This morning I went to the local DIY-shop to look for a burner and some silver-solder. The cheapest items that I found were pretty expensive. The burner costs €23,- and silver-solder was about €7,- (about $37 together). It’s a lot of money for one simple elevator assembly. So I went for plan B, and bought a tube of Bison Metal Epoxy. Maybe this will work out as well. It should be resistant to vibrations and could cope with a lot of stress. We'll see. I'll test it firmly before mounting it on the Stiletto, but I think the M2 thread is going to be the weak link... If it isn't quite meeting my expectations I will solder it though.

The ingredients:



First I'd make small cuts with a wire cutter to generate more grip. Then I'd grind all components and clean them with some thinner. Afterwards I'd add the Metal Epoxy onto the parts and wrapped steel wire around firmly to give it extra strength. After adding another coat of Metal Epoxy on the outside I was quite confident that this is going to work out, don't you think?



j0rrit is offline  
Reply With Quote
Old 04-17-2006, 11:02 AM
  #16  
daven
Senior Member
My Feedback: (1)
 
Join Date: Dec 2001
Location: Waseca, MN
Posts: 8,455
Gallery
My Gallery
Models
My Models
Ratings
My Feedback
Default RE: Stiletto from Corvidae.net

Nice looking planes, I like the "bling" effect.

You mentioned the Hitec 81 was smaller than the Hitec 85, are you sure? I thought it was the same case, just that the 85 has ball bearings. Personally I would be concerned with 81's on the ailerons, especially if you think this thing will break 170 mph.

Did you give any thought to using a single aileron servo in the center with torque rods too the ailerons?

Looks great so far.
daven is offline  
Reply With Quote
Old 04-17-2006, 11:35 AM
  #17  
j0rrit
Member
Thread Starter
 
j0rrit's Avatar
 
Join Date: Jun 2005
Location: Almere, NETHERLANDS
Posts: 56
Gallery
My Gallery
Models
My Models
Ratings
My Feedback
Default RE: Stiletto from Corvidae.net

Thanks!

The Hs81-MG has a smaller casing compared with the Hs85-MG. The Hs81 has double ball bearings and metal gears, but produces a lower torque at 4,8v. The output torque is 2,6kg, and the 85-MG delivers 3,0kg torque.

Hitec Hs81-MG specs:
* Speed 0.11sec/60° at 4.8 volt.
* Torque 2,6kg * cm at 4.8 volt.
* Weight 16,6 gram
* 29,8x12x29,6mm (Width: 12mm instead of 13mm)
* Metal gears


Hitec Hs85-MG specs:
* Speed 0.16 sec/60° at 4.8 volt.
* Torque 3 kg * cm at 4.8 volt.
* Weight 19 gram
* 29x13x30 mm
* Metal gears

It should be fine. It has been used very often in Stiletto's and all other speedmodels from Corvidae / Jet & Speedmodels.
j0rrit is offline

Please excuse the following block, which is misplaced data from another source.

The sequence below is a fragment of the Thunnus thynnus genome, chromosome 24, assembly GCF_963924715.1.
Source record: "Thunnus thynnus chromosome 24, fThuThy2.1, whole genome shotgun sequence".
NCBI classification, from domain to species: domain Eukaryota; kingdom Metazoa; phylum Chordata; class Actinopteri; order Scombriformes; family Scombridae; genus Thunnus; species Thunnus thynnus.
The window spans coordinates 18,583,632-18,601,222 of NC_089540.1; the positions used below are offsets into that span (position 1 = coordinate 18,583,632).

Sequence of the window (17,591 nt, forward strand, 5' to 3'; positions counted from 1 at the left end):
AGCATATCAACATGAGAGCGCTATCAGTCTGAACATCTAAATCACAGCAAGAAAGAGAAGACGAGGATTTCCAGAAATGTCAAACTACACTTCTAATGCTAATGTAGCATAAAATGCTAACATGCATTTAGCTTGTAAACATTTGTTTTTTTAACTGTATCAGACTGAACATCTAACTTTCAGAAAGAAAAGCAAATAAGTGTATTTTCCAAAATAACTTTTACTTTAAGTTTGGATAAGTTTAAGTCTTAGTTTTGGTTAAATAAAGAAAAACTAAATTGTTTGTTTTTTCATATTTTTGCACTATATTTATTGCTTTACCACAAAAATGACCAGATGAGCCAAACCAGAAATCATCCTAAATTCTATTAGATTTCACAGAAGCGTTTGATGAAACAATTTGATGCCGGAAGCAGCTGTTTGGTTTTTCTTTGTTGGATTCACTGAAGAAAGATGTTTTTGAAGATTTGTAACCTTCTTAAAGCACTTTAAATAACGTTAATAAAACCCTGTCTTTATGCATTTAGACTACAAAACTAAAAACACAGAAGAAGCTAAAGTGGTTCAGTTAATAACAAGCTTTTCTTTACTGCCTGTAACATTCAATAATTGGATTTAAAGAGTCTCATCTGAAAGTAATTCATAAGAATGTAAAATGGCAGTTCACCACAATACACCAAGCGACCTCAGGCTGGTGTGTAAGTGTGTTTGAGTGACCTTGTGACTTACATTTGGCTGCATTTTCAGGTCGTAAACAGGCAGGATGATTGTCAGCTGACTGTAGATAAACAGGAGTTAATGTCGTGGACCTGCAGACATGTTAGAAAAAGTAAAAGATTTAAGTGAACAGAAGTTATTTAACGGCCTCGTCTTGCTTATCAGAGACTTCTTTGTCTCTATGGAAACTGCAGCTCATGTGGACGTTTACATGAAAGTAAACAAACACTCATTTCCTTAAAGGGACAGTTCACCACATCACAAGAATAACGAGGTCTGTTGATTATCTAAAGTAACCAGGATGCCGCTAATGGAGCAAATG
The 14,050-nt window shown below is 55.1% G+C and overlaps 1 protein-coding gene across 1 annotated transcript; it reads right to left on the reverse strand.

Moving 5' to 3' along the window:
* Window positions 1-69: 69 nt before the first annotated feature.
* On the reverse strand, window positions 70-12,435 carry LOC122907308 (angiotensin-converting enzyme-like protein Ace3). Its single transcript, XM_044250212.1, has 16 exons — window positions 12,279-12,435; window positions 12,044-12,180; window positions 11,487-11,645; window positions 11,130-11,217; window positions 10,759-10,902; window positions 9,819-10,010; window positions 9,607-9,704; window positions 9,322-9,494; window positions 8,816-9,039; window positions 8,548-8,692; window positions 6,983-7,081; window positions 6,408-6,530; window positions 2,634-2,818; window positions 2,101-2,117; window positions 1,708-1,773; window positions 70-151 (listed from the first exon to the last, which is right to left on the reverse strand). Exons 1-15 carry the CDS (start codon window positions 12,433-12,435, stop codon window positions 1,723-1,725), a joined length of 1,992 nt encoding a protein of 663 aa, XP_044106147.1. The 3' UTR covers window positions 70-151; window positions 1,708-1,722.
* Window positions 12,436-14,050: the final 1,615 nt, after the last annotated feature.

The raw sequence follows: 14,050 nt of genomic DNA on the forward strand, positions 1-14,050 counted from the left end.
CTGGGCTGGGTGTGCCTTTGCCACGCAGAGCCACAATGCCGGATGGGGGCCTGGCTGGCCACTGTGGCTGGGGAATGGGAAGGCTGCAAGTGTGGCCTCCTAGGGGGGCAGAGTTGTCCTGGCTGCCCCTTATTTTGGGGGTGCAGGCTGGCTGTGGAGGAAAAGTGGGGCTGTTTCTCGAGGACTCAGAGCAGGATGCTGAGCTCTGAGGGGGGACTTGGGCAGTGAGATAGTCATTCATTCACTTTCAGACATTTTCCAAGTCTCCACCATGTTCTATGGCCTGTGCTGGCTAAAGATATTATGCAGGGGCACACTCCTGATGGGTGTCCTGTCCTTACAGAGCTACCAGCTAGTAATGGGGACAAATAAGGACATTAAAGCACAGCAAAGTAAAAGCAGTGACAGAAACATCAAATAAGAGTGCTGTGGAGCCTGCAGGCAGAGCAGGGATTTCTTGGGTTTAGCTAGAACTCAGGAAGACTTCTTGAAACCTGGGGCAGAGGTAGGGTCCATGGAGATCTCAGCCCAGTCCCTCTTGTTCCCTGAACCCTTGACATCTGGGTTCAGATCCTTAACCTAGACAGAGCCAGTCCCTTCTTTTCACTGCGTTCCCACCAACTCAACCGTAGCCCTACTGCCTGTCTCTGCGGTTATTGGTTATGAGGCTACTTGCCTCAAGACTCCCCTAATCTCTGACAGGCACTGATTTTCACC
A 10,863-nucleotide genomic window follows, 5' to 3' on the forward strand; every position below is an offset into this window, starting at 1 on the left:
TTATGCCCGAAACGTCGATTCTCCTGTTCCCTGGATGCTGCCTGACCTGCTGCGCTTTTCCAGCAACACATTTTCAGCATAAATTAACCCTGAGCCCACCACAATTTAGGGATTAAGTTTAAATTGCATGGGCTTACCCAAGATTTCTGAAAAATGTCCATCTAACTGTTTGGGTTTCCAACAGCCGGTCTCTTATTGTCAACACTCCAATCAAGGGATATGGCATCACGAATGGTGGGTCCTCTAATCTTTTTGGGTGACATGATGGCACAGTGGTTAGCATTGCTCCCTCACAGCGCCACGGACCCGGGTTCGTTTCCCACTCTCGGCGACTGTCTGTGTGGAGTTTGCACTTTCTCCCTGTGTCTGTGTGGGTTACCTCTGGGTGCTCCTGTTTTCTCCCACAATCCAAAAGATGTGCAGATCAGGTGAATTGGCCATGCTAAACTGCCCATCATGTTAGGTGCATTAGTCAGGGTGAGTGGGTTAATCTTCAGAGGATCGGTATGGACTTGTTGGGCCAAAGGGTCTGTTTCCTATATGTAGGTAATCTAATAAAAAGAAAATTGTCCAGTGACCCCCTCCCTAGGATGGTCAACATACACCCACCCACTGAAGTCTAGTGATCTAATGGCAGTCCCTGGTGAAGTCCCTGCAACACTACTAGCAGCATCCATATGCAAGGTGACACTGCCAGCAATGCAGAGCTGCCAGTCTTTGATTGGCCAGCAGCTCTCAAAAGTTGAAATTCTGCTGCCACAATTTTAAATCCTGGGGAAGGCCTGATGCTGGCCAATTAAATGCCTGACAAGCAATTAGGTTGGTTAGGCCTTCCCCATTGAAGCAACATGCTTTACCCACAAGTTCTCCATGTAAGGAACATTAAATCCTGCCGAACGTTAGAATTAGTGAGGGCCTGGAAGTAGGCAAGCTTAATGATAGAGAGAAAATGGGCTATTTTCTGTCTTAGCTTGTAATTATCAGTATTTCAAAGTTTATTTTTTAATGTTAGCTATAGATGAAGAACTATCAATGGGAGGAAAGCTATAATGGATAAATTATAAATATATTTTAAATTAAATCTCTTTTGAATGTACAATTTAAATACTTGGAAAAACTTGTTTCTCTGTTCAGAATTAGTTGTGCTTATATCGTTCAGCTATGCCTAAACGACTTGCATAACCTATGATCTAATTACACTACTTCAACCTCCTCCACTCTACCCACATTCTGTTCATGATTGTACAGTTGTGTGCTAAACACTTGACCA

Reply With Quote
Old 04-17-2006, 12:14 PM
  #18  
buzzingb
Senior Member
My Feedback: (2)
 
Join Date: Sep 2002
Location: Bruce, MS
Posts: 1,516
Gallery
My Gallery
Models
My Models
Ratings
My Feedback
Default RE: Stiletto from Corvidae.net

I don't think I would trust the metal epoxy. I would go with silver solder.
buzzingb is offline  
Reply With Quote
Old 04-17-2006, 01:29 PM
  #19  
slowmo777
Member
 
Join Date: Nov 2005
Location: Broichweiden, GERMANY
Posts: 69
Gallery
My Gallery
Models
My Models
Ratings
My Feedback
Default RE: Stiletto from Corvidae.net

ORIGINAL: buzzingb

I don't think I would trust the metal epoxy. I would go with silver solder.
Ditto. Silver solder is a must.

Also please switch to M2.5 or better M3 thread size.

slowmo777 is offline  
Reply With Quote
Old 04-17-2006, 04:37 PM
  #20  
Jagdgeschwader 26
My Feedback: (4)
 
Join Date: May 2002
Location: Paoli, PA
Posts: 60
Gallery
My Gallery
Models
My Models
Ratings
My Feedback
Default RE: Stiletto from Corvidae.net

Just my two cents worth. Putting partial cuts in the surface of the elevator horn will induce stress risers which, under extreme vibration, will potentially end up with metal fatigue and a catastrophic failure. Don't do that!! Better to lightly sand the surface with fine (400 grit at most) wet-or-dry sandpaper. This will provide sufficient "tooth" on the surface for the epoxy to bond to. Better yet, use silver solder.

Regards, and good luck. Nice looking aircraft.

Revver #142
Jagdgeschwader 26 is offline  
Reply With Quote
Old 04-17-2006, 09:35 PM
  #21  
Electric Delta
My Feedback: (13)
 
Electric Delta's Avatar
 
Join Date: Jan 2005
Location: Mebane, NC
Posts: 206
Gallery
My Gallery
Models
My Models
Ratings
My Feedback
Default RE: Stiletto from Corvidae.net

Hi, I've also got a Stiletto, but have not started building yet. I was planning on installing an MVVS .21 or .28 (both available) rear-exhaust
with the Rossi .21-sized tuned pipe. Recently I picked up a Jett BSE .30 side-exhaust engine, and am toying with the idea of installing it instead
and using an APC Q40 carbon fiber prop. Anyone care to comment on whether this would be too heavy or too much power for the airframe,
or a bad match? I like the idea of the rear-exhaust and enclosed tuned pipe, but I just know the Jett .30 will outrun either of the MVVS's...
Electric Delta is offline